NASA has chosen to investigate more smallsat and balloon mission concepts for exploring the cosmos, and this time the goals are particularly ambitious. The first smallsat, Aspera, will study galaxy evolution by monitoring the ultraviolet light from hot gas in the space between those galaxies. Pandora will try to separate the signals of 20 stars and their 39 exoplanets by looking at them through infrared and visible light. StarBurst, meanwhile, will look for gamma rays from events like neutron star mergers and gravitational waves.
There’s only one balloon mission concept, but it could be particularly important. PUEO would launch from the Antarctic and detect the signals from ultra-high energy neutrinos. It should be the “most sensitive” neutrino survey of its kind to date, NASA said.
The projects aren’t guaranteed to come to fruition. All four are part of a recently established Pioneers program that promises to help relatively new researchers conduct experiments, but only so long as the mission fits under a $20 million cost cap. While that’s inexpensive compared to many NASA missions, there is a chance the newly selected concepts might lose out if they run over budget.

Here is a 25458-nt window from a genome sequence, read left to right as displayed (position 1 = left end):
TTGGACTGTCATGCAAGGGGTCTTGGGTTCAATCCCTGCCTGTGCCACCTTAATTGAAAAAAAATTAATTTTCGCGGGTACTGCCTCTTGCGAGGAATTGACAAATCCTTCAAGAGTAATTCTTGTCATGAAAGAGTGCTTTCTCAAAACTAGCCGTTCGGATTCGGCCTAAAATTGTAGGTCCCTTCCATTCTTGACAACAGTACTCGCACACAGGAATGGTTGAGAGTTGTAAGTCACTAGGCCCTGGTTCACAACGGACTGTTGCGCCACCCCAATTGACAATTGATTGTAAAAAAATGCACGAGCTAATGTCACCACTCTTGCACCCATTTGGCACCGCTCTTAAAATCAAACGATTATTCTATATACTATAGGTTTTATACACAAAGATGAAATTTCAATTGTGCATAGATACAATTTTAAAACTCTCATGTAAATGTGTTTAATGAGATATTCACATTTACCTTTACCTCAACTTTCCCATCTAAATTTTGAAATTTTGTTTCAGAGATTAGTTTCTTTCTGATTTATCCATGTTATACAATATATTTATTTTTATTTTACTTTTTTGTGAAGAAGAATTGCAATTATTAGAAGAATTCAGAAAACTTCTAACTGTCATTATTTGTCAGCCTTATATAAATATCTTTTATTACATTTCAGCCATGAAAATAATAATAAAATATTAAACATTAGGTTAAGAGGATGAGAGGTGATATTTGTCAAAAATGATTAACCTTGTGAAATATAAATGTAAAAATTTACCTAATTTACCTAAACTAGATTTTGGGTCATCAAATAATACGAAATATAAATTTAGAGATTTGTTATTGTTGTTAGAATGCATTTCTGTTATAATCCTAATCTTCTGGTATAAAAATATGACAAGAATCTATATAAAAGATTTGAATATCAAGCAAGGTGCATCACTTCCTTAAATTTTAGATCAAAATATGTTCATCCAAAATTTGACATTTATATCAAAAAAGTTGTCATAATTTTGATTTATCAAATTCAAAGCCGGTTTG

However, that challenge is part of the point. Ideally, NASA can not only eke more astrophysics research out of limited funding, but encourage more creative ways to conduct science. It might reduce its reliance on conventional satellites and the giant rockets used to get them to orbit.